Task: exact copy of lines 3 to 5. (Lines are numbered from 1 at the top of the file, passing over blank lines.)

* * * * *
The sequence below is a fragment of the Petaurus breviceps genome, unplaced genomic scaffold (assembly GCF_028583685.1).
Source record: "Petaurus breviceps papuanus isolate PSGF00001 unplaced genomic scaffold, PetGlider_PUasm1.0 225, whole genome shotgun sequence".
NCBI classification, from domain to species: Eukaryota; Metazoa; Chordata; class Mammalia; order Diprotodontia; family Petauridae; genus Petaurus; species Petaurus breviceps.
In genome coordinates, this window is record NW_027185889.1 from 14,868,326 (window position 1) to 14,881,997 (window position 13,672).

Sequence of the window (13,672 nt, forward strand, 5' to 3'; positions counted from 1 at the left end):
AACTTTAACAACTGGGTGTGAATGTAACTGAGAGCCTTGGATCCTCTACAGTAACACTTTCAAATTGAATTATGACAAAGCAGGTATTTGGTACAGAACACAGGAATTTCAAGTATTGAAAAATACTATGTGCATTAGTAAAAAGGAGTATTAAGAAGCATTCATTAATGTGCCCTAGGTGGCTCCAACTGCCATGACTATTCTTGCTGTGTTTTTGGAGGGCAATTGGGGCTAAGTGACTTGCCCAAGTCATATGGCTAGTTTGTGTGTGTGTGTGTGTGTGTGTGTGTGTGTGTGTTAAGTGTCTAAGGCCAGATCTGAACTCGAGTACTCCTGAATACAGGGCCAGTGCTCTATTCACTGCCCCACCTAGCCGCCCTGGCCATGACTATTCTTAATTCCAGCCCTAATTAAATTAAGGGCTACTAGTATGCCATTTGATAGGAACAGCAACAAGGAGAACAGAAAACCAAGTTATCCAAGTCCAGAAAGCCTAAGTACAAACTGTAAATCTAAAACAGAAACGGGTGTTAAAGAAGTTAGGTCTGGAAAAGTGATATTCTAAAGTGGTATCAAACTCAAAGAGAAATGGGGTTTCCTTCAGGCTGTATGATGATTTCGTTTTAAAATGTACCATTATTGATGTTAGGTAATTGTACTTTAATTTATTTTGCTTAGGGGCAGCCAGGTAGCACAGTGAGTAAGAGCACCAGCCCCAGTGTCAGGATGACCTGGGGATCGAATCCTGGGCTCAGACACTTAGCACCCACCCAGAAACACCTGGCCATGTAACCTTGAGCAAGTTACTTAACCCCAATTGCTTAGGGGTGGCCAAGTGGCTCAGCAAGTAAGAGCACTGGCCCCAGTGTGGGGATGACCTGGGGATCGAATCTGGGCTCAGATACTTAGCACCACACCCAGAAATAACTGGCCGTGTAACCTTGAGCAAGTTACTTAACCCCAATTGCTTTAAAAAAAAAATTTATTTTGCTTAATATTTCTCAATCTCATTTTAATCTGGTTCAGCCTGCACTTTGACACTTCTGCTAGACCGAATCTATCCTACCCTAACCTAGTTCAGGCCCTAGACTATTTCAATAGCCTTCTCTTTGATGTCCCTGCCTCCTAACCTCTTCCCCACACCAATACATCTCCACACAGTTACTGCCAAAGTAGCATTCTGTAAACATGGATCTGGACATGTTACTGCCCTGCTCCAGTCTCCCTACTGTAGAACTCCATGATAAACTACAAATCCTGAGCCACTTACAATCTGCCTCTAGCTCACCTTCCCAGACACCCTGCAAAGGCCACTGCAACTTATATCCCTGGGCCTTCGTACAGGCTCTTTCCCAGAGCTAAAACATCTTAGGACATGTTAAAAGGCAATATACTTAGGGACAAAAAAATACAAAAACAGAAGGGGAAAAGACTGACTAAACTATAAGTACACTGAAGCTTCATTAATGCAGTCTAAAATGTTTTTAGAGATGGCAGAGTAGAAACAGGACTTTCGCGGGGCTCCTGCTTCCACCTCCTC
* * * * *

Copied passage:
NCBI classification, from domain to species: Eukaryota; Metazoa; Chordata; class Mammalia; order Diprotodontia; family Petauridae; genus Petaurus; species Petaurus breviceps.
In genome coordinates, this window is record NW_027185889.1 from 14,868,326 (window position 1) to 14,881,997 (window position 13,672).

Sequence of the window (13,672 nt, forward strand, 5' to 3'; positions counted from 1 at the left end):